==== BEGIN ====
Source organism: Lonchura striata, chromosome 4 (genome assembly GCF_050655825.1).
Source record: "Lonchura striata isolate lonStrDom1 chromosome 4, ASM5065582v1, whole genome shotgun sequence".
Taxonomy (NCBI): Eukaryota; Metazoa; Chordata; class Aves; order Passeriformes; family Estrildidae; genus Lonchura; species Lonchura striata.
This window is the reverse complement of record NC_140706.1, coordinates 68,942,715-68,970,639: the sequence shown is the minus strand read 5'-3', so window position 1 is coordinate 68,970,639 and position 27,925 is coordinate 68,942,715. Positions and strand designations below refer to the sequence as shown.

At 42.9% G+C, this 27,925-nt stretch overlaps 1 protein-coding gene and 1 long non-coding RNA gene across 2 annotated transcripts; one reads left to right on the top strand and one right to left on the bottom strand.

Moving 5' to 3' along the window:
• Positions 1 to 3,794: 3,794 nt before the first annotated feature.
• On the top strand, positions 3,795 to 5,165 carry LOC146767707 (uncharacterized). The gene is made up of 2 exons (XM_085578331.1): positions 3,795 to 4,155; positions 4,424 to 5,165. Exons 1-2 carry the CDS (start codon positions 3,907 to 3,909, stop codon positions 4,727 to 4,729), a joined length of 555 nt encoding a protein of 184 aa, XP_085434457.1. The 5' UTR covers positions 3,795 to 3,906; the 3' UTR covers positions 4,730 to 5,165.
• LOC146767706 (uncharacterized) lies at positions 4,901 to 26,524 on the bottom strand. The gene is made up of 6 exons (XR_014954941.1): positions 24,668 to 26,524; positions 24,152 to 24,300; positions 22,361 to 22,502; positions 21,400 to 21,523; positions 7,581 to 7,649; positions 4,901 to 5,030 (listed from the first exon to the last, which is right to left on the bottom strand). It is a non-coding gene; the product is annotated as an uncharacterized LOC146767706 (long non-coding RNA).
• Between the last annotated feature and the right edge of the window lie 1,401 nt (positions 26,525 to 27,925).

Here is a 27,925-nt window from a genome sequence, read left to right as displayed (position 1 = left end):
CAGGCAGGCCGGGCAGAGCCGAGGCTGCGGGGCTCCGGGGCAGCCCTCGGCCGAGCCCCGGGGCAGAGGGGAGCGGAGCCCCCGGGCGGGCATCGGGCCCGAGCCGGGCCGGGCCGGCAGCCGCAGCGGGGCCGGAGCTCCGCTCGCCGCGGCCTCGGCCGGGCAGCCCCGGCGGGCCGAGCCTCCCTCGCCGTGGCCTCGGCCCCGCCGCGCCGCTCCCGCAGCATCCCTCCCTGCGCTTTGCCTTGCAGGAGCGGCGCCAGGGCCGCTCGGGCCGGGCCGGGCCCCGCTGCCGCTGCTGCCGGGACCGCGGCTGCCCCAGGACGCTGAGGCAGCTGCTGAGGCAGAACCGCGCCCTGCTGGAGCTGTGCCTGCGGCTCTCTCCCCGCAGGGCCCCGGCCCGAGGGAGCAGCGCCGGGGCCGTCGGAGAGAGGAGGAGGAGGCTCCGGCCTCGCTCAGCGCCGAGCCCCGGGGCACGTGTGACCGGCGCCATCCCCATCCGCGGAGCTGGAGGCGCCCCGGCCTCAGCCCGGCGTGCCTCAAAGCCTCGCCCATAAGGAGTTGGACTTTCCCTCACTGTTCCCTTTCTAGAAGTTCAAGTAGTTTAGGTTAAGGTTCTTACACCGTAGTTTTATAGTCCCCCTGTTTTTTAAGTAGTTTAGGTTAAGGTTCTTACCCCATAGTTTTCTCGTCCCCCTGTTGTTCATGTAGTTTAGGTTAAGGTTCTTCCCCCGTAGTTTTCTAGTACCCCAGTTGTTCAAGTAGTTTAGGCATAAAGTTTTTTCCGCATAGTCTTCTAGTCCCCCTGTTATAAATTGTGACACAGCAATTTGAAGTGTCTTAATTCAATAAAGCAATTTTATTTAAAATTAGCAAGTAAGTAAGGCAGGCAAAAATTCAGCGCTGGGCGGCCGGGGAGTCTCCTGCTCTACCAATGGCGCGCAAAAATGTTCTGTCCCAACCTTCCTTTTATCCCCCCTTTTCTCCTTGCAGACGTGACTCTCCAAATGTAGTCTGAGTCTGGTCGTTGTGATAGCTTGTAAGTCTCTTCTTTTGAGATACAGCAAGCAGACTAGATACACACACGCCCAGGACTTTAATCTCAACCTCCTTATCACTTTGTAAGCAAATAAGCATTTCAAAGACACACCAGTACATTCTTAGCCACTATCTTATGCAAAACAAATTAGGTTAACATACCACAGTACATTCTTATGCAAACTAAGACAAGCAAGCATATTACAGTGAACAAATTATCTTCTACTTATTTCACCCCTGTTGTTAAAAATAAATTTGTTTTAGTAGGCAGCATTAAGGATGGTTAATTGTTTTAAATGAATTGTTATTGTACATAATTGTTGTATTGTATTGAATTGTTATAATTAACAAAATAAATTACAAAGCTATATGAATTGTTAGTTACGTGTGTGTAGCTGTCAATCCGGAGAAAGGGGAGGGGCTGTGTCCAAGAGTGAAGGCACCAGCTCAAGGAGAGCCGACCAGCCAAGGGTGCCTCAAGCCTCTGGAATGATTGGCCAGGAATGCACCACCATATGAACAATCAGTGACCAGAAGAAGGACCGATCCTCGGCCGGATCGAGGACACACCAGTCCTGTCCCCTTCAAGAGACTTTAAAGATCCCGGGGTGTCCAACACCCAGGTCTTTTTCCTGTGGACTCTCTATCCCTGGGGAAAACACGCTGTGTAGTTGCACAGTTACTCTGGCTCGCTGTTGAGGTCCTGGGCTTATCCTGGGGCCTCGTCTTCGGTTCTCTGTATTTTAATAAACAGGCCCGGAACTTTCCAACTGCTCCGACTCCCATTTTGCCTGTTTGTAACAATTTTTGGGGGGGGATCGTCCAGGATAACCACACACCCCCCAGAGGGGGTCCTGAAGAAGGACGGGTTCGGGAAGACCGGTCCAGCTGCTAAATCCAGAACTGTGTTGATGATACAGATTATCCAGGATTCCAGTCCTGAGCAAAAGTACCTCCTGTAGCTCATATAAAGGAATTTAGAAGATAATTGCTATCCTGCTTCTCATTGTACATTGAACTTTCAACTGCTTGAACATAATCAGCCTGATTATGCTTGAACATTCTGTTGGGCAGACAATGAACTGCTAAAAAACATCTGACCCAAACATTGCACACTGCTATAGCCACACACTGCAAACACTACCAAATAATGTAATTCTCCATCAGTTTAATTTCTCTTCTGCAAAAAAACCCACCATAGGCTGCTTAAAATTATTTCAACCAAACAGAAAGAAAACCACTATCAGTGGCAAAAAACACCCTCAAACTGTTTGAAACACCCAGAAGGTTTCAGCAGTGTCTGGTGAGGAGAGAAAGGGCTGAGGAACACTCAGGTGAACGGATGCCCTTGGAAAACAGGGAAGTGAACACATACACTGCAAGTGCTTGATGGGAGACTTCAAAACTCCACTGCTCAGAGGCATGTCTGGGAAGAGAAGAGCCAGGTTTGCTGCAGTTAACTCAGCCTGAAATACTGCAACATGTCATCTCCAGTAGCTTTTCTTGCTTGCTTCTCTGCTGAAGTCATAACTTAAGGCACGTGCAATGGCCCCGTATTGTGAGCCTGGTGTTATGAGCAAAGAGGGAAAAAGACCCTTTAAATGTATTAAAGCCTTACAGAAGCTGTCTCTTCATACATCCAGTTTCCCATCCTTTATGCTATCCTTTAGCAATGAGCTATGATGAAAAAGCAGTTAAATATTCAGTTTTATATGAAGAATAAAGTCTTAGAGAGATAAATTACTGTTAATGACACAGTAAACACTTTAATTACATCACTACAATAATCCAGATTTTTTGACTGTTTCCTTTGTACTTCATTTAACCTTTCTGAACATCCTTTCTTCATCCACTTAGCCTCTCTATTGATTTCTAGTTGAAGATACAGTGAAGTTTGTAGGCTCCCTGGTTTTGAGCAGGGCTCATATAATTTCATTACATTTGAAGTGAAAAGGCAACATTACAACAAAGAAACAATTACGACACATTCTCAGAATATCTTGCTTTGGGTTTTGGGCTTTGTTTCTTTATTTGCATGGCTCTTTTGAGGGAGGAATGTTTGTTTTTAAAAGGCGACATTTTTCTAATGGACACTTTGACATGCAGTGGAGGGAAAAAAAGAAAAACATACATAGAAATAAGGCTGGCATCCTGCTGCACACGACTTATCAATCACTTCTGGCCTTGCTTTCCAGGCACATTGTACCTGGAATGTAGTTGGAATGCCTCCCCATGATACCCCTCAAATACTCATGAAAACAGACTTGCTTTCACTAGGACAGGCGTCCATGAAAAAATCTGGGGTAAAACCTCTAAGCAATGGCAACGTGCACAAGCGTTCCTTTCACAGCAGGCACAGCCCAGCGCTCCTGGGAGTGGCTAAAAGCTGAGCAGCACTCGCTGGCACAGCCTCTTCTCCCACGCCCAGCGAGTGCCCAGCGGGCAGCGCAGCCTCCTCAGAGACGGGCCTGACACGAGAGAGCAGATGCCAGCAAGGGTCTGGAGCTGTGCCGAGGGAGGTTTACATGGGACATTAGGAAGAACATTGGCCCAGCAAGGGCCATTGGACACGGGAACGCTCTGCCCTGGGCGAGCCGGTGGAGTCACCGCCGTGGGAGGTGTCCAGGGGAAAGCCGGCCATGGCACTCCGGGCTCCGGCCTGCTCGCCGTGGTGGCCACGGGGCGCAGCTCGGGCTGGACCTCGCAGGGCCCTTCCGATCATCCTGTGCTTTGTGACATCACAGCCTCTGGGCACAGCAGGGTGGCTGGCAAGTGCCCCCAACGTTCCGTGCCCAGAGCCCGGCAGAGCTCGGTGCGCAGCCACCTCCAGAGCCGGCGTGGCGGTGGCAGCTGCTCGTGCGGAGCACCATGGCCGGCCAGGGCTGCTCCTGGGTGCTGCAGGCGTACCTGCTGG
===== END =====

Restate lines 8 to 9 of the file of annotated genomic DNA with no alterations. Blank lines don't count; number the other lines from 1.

• On the top strand, positions 3,795 to 5,165 carry LOC146767707 (uncharacterized). The gene is made up of 2 exons (XM_085578331.1): positions 3,795 to 4,155; positions 4,424 to 5,165. Exons 1-2 carry the CDS (start codon positions 3,907 to 3,909, stop codon positions 4,727 to 4,729), a joined length of 555 nt encoding a protein of 184 aa, XP_085434457.1. The 5' UTR covers positions 3,795 to 3,906; the 3' UTR covers positions 4,730 to 5,165.
• LOC146767706 (uncharacterized) lies at positions 4,901 to 26,524 on the bottom strand. The gene is made up of 6 exons (XR_014954941.1): positions 24,668 to 26,524; positions 24,152 to 24,300; positions 22,361 to 22,502; positions 21,400 to 21,523; positions 7,581 to 7,649; positions 4,901 to 5,030 (listed from the first exon to the last, which is right to left on the bottom strand). It is a non-coding gene; the product is annotated as an uncharacterized LOC146767706 (long non-coding RNA).